More than half of U.S. states have already banned life sentences without the possibility of parole for juveniles. North Carolina isn’t one of them – yet.
In a panel discussion with the North Carolina Task Force for Racial Equity in Criminal Justice, state Rep. Jon Hardister, R-Whitsett, said he backs the need for a scientific approach to address the issues of youth development and criminal justice.
“There needs to be retribution, punishment and so forth, and justice, when certain crimes are committed,” he said, “but if the brain is not fully developed, I think we have to take that scientific fact into account.”
Many advocates have argued that a sentence without the possibility of hope or incentive for self-improvement for the young offender falls short. However, critics of ending the threat of life sentences have voiced concerns about the impact on victims and public safety.
Also on the panel, North Dakota state Sen. Diane Larson, R-Bismarck, highlighted her state as an example of banning juvenile “life without parole” sentences. With unanimous approval of legislation in 2017, Larson said, North Dakota has prioritized the role of the parole board and eliminated the possibility of life without parole.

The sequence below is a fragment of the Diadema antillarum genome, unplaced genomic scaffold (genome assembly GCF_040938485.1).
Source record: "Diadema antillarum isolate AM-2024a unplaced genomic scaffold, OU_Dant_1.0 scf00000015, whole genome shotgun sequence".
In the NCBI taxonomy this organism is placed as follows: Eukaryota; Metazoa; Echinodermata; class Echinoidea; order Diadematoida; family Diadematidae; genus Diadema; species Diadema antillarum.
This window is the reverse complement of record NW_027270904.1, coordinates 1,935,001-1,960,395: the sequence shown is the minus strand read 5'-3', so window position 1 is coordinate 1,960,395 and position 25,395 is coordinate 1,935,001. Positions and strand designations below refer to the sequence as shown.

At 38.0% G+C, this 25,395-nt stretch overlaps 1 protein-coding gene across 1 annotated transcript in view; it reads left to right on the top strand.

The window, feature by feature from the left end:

“We all think that people who commit terrible crimes should be held accountable; they should be answerable for their crimes,” she said. “But there needs to be some opportunity for them to grow up, learn from what they’ve done, make better choices.”
Formerly incarcerated at 16, panelist Anthony Willis spent more than two decades in a North Carolina prison for murder. He received clemency from Gov. Roy Cooper, and offered his own story as a testament to the power of change. Willis said he believes the possibility of eventually going home serves as a powerful motivator for people behind bars, thus fostering a safer environment for prisoners and staff.
“As a teenager, it’s very hard to go to prison as a child. Everything that you were taught from your parents, that goes out the window,” he said. “It’s a totally different culture while you’re in prison and you don’t really have that guidance, that mentor, that person to try to help you develop into an adult. So, if you have a ‘life without parole’ sentence, there is no incentive at all to do the right thing.”
Willis and others said the key to North Carolina changing its juvenile sentencing practices lies in considering all parties, focusing on rehabilitation and determining the resources needed for successful re-entry.
This article originally appeared on Public News Service and is republished here under a Creative Commons license.